"It's important that we talk about what to do in a 'code red,' " Bittner said, "that we know what to do in a situation like that: If the shooter's inside, we get the kids outside, and if the shooter's outside, we get the kids inside. We practice things like lockdowns so kids know what to do, where to go."

At a staff meeting after dismissal Monday, Bittner said, she and her staff further reviewed professional development on social media monitoring and bullying. Catonsville High will address any student questions or concerns on an individual, case-by-case basis — and if a student wants to talk, the school has five counselors and a school resource officer on staff, as well as the teachers who are always willing to listen, she said.

"Our doors are always open," Bittner said. "I know students here feel comfortable going to their teachers."

When children are upset


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Unfortunately, said Abby Beytin, president of the Teachers Association of Baltimore County, the situation at Perry Hall is no different from similar tragic situations at schools across the country; the problem, she said, is that children continue to be able to get their hands on guns, and some lack coping skills.

"When children are upset, they don't think through the consequences of their actions," she said. "They just know they're in a lot of pain."

Beytin said several teachers at Perry Hall reported an outpouring of support from the community, and that while the incident would be fresh in Perry Hall teachers' minds for a while, she didn't expect it to change "what they do and how they interact with their students."

County Councilman David Marks echoed that sentiment.

"Most people I'm talking to right now are a bit shocked, but are rallying around the larger school community," said Marks, who represents Towson and Perry Hall.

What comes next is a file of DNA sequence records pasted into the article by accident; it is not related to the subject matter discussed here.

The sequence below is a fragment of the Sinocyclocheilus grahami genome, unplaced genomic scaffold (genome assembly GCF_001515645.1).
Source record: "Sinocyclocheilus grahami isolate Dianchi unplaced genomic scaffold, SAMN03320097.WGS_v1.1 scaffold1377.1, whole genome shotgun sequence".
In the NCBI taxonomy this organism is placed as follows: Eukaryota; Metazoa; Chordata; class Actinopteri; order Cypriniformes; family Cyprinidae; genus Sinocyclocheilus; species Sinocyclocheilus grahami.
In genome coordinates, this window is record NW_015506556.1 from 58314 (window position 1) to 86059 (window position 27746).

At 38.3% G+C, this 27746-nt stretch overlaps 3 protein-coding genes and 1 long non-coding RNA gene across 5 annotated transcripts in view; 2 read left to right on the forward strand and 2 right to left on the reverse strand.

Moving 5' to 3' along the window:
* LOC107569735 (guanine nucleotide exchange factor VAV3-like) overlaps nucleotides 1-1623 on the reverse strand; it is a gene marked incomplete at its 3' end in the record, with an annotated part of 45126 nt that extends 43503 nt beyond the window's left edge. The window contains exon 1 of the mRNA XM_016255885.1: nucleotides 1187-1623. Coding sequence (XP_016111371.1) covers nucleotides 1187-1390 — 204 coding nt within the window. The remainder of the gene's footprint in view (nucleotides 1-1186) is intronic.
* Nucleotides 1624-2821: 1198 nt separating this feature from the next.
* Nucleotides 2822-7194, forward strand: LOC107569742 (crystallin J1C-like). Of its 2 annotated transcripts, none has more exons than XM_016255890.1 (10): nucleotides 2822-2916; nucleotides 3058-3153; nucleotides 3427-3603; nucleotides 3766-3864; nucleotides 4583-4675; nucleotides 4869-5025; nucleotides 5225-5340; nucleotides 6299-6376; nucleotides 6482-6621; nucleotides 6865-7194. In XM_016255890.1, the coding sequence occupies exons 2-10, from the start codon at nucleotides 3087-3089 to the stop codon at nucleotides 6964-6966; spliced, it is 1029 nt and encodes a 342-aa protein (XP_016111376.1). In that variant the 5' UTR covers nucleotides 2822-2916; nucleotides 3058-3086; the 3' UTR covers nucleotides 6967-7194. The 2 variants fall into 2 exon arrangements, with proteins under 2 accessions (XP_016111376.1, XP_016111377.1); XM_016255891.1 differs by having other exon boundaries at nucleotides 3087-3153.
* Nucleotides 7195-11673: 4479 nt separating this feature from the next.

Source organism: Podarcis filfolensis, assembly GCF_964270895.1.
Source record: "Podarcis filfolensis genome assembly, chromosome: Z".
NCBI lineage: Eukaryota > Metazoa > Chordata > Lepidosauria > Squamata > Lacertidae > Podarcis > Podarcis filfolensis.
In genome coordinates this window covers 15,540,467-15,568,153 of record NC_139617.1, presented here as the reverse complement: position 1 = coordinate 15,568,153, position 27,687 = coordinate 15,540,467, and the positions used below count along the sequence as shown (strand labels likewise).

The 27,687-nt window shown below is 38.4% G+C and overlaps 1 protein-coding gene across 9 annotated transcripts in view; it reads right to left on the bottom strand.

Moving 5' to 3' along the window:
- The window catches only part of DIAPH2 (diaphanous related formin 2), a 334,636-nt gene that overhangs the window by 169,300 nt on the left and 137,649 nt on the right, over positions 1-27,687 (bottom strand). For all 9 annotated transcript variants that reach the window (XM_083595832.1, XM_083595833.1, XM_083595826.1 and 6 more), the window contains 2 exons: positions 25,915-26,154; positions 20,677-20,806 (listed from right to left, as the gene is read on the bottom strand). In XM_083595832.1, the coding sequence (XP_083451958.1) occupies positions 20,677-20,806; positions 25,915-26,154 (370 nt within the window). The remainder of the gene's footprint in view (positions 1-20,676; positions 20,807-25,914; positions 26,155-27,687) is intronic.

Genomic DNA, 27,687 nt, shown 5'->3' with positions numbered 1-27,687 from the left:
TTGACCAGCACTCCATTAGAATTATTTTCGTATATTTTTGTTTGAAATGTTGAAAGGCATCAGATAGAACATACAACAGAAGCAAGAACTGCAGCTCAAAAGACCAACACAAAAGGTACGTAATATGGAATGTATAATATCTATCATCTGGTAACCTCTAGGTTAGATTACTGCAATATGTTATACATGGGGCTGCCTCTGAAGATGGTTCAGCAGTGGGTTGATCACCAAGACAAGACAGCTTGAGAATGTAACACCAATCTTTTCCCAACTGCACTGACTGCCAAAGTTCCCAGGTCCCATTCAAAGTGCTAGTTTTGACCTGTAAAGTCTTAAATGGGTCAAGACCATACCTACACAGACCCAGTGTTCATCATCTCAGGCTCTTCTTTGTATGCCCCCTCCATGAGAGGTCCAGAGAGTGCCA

But Lawrence Schmidt, president of the county school board, said he expects to see some soul-searching.

"I think any time you have a situation like this, you have to do a retrospective and say, 'What in our emergency plans worked well and what needs to be changed in how you respond?'" said Schmidt, an attorney, who lives in Lutherville. "It's so preliminary, I don't know the details of what happened well enough to render an opinion," he said.

"You have to think about how you would react in this situation, so it's almost second nature, how to protect the kids," Bowler said. "It's too bad that we have to have these situations in this day and age."

Students around the county were a little shell-shocked at the news. Even before Bittner made her announcement at Catonsville High, "Most of us already heard about it through, you know, like cell phones," junior Evangeline Gallagher said. "It's totally shocking."

Towson High School made no announcement about the shooting, which parent Nancy Peper said was just as well.

"What were you going to do?" said Peper, first vice president of Towson High's PTSA. "It would be so hard to focus on school, and some (students) might be scared."

Sympathy for Dance

Peper said her children's reaction was much as her own.

"They were sad, and really felt for the students at Perry Hall," she said.

And she said that the ride home from school Monday evolved into a discussion of procedures that the children know of, if such an incident ever occurs at Towson High.

"Towson has very good procedures in place, and all the kids know what to do," Peper said.

There was also sympathy around the county for Dance and the school system, because Monday began as a celebration of the first day of school, record enrollment, a new superintendent and the new, $58 million replacement building for the George Washington Carver Center for Arts and Technology.

"I felt really bad for (Dance). It was such a rough start," she said. "But, of course, a lot rougher for those Perry Hall families."

Staff writers Pat van den Beemt, Jon Meoli and Liz Bowie of The Baltimore Sun contributed to this story.